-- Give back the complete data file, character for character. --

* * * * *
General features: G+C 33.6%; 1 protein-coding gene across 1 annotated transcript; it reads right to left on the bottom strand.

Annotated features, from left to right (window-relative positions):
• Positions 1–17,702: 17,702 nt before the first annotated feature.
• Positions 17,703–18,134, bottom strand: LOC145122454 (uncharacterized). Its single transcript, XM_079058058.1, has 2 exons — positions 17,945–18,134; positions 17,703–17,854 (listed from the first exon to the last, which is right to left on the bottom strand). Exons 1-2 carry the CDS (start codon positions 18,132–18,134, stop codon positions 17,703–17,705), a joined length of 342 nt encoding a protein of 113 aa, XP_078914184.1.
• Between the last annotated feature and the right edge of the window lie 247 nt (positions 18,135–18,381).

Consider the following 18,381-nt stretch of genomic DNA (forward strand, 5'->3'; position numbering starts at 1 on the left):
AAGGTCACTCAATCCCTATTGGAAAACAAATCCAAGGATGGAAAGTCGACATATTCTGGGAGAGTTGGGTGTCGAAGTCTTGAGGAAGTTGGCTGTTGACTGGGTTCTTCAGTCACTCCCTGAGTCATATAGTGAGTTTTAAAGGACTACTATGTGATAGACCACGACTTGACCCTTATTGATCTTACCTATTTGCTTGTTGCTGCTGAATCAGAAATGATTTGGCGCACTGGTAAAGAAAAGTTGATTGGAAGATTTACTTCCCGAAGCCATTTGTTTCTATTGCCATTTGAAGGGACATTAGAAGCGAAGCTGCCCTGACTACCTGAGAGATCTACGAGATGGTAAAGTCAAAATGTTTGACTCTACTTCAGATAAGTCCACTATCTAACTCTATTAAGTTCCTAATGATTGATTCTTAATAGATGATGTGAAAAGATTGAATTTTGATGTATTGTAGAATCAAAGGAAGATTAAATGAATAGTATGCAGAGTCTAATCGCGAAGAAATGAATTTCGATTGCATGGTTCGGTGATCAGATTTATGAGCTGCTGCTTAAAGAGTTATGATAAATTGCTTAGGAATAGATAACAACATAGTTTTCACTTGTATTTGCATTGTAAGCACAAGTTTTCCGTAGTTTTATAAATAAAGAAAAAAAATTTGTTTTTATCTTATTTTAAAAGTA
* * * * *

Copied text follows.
General features: G+C 33.6%; 1 protein-coding gene across 1 annotated transcript; it reads right to left on the bottom strand.

Annotated features, from left to right (window-relative positions):
• Positions 1–17,702: 17,702 nt before the first annotated feature.
• Positions 17,703–18,134, bottom strand: LOC145122454 (uncharacterized). Its single transcript, XM_079058058.1, has 2 exons — positions 17,945–18,134; positions 17,703–17,854 (listed from the first exon to the last, which is right to left on the bottom strand). Exons 1-2 carry the CDS (start codon positions 18,132–18,134, stop codon positions 17,703–17,705), a joined length of 342 nt encoding a protein of 113 aa, XP_078914184.1.
• Between the last annotated feature and the right edge of the window lie 247 nt (positions 18,135–18,381).

Consider the following 18,381-nt stretch of genomic DNA (forward strand, 5'->3'; position numbering starts at 1 on the left):
AAGGTCACTCAATCCCTATTGGAAAACAAATCCAAGGATGGAAAGTCGACATATTCTGGGAGAGTTGGGTGTCGAAGTCTTGAGGAAGTTGGCTGTTGACTGGGTTCTTCAGTCACTCCCTGAGTCATATAGTGAGTTTTAAAGGACTACTATGTGATAGACCACGACTTGACCCTTATTGATCTTACCTATTTGCTTGTTGCTGCTGAATCAGAAATGATTTGGCGCACTGGTAAAGAAAAGTTGATTGGAAGATTTACTTCCCGAAGCCATTTGTTTCTATTGCCATTTGAAGGGACATTAGAAGCGAAGCTGCCCTGACTACCTGAGAGATCTACGAGATGGTAAAGTCAAAATGTTTGACTCTACTTCAGATAAGTCCACTATCTAACTCTATTAAGTTCCTAATGATTGATTCTTAATAGATGATGTGAAAAGATTGAATTTTGATGTATTGTAGAATCAAAGGAAGATTAAATGAATAGTATGCAGAGTCTAATCGCGAAGAAATGAATTTCGATTGCATGGTTCGGTGATCAGATTTATGAGCTGCTGCTTAAAGAGTTATGATAAATTGCTTAGGAATAGATAACAACATAGTTTTCACTTGTATTTGCATTGTAAGCACAAGTTTTCCGTAGTTTTATAAATAAAGAAAAAAAATTTGTTTTTATCTTATTTTAAAAGTA